Originally Posted by Airblader
If it's not in the DOM spec, it is not a DOM method. And your link is the HTML5 spec, which is not DOM. The MDN talks about Gecko DOM, which is an implementation. If Mozilla sees it as part of their DOM, that's fine. That makes it part of their DOM's implementation, not part of the DOM.
If I write my own spec and call something "dom-foobar", it still isn't part of the DOM either.
mozilla sees it as a part of the HTML5 implementation. the first link was an archived page not hosted on the mdn page shown to establish the undocumented nature of alert() prior to HTML5, the current copy of the page, linked secondly, refers to an html5 specification.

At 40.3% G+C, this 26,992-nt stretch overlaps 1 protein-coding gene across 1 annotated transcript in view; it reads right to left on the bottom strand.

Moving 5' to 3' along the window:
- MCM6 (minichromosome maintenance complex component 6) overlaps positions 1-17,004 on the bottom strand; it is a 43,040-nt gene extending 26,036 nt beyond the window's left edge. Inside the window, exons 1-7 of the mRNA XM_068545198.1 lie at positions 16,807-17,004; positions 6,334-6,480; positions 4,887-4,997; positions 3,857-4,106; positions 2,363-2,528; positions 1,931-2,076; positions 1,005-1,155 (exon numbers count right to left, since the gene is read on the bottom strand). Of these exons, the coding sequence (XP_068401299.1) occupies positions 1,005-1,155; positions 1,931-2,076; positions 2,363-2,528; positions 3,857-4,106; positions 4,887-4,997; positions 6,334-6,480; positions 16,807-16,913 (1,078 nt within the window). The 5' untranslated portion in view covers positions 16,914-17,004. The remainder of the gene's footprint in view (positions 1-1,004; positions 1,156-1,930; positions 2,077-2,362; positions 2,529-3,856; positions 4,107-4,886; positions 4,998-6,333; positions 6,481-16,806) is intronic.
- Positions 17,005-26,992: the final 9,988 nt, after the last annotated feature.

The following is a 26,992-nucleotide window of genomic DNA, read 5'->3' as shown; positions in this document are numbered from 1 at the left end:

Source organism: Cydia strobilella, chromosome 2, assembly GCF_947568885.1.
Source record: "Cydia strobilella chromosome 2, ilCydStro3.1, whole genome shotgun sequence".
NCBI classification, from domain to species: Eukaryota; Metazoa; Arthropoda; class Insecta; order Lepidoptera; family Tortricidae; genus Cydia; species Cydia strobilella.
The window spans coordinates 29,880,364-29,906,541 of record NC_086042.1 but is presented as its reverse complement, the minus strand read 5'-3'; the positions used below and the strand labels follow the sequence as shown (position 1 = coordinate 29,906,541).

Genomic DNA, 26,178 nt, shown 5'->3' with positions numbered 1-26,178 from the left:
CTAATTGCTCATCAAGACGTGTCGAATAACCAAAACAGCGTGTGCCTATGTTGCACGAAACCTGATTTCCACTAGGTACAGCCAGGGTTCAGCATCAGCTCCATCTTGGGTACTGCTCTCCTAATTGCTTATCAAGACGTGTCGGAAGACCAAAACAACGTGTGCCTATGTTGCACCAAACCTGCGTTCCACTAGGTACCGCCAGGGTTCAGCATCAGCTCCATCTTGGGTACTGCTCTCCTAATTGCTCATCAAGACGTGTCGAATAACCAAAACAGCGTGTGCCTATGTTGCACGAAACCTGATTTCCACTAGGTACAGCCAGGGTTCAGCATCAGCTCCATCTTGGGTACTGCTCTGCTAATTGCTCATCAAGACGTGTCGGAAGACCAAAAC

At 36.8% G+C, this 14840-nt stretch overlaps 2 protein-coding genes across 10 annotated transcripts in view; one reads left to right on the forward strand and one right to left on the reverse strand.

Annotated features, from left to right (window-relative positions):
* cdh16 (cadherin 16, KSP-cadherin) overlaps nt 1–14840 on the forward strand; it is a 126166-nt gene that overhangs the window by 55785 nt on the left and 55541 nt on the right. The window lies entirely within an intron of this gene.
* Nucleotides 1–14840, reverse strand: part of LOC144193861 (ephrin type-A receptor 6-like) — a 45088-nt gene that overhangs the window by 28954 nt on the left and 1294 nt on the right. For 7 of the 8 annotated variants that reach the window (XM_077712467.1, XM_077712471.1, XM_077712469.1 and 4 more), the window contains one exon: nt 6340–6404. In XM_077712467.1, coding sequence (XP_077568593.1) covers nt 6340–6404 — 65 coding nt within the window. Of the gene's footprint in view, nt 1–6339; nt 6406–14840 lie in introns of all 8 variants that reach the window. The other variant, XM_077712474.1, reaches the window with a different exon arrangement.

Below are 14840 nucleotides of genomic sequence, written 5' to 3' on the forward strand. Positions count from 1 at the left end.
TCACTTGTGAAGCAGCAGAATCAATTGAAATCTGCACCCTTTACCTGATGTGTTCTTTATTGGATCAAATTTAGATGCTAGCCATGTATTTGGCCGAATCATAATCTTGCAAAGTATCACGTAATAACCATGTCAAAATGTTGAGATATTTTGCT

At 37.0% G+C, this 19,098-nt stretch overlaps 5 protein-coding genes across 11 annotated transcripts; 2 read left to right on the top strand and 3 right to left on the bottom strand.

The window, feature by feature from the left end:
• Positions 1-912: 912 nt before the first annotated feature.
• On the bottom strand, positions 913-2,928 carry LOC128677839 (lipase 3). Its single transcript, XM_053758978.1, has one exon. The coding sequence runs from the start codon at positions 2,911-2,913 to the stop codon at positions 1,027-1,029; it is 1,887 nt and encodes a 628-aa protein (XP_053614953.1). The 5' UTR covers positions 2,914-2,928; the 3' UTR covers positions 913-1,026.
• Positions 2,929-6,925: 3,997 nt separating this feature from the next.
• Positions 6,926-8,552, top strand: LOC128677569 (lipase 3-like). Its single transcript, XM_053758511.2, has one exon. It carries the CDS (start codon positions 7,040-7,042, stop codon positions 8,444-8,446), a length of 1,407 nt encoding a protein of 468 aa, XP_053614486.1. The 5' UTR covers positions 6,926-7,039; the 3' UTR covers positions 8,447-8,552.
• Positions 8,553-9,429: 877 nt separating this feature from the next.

i thought the debate was that alert() is not spec'd, which it clearly is. then it somehow got tied into the dom...
i think the confusion here lies in a somewhat ambiguous usage of the term DOM. In one respect, we often mean the proper HTML DOM when we say DOM, stuff like getElementsByTagName, children, nodeValue, etc.
But, anything that in-browser JS reaches is considered part of the browser's DOM, including the "window" object spec'd as document.defaultView
. This is why for example, xmlHttpRequest is spec'd using "DOMString"s instead of "String"s. If a browser wants to support HTML5, it MUST support alert().
i agree that alert() is not part of the html document model, but that's not to say it's not part of the JS DOM, which encompasses more than just the document, stuff like ajax, addEventListener, registerPrototcolHandler and all that fun stuff.
yes, it's confusing, but it also doesn't really matter one bit.